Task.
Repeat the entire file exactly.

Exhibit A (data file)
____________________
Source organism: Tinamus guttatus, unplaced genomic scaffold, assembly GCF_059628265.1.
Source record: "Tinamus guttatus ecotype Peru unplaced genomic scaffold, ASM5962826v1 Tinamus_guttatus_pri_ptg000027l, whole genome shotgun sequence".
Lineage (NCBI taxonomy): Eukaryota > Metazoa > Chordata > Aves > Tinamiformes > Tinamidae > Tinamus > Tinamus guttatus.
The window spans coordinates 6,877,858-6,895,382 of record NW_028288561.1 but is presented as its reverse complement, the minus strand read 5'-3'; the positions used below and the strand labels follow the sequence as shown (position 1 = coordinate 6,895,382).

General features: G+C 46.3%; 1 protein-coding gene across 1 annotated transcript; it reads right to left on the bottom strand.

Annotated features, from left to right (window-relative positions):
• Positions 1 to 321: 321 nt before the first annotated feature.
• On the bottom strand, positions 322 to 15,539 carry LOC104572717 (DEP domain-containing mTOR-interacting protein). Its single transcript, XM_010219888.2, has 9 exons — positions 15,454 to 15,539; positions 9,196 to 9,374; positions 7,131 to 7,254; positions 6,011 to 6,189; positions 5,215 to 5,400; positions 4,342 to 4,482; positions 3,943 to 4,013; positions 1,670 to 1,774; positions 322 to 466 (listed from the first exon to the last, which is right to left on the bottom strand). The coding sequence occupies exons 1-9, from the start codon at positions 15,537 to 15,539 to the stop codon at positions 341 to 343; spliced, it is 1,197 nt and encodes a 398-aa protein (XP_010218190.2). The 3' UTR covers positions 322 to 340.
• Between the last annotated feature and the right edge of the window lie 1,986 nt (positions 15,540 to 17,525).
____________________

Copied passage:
Source organism: Tinamus guttatus, unplaced genomic scaffold, assembly GCF_059628265.1.
Source record: "Tinamus guttatus ecotype Peru unplaced genomic scaffold, ASM5962826v1 Tinamus_guttatus_pri_ptg000027l, whole genome shotgun sequence".
Lineage (NCBI taxonomy): Eukaryota > Metazoa > Chordata > Aves > Tinamiformes > Tinamidae > Tinamus > Tinamus guttatus.
The window spans coordinates 6,877,858-6,895,382 of record NW_028288561.1 but is presented as its reverse complement, the minus strand read 5'-3'; the positions used below and the strand labels follow the sequence as shown (position 1 = coordinate 6,895,382).

General features: G+C 46.3%; 1 protein-coding gene across 1 annotated transcript; it reads right to left on the bottom strand.

Annotated features, from left to right (window-relative positions):
• Positions 1 to 321: 321 nt before the first annotated feature.
• On the bottom strand, positions 322 to 15,539 carry LOC104572717 (DEP domain-containing mTOR-interacting protein). Its single transcript, XM_010219888.2, has 9 exons — positions 15,454 to 15,539; positions 9,196 to 9,374; positions 7,131 to 7,254; positions 6,011 to 6,189; positions 5,215 to 5,400; positions 4,342 to 4,482; positions 3,943 to 4,013; positions 1,670 to 1,774; positions 322 to 466 (listed from the first exon to the last, which is right to left on the bottom strand). The coding sequence occupies exons 1-9, from the start codon at positions 15,537 to 15,539 to the stop codon at positions 341 to 343; spliced, it is 1,197 nt and encodes a 398-aa protein (XP_010218190.2). The 3' UTR covers positions 322 to 340.
• Between the last annotated feature and the right edge of the window lie 1,986 nt (positions 15,540 to 17,525).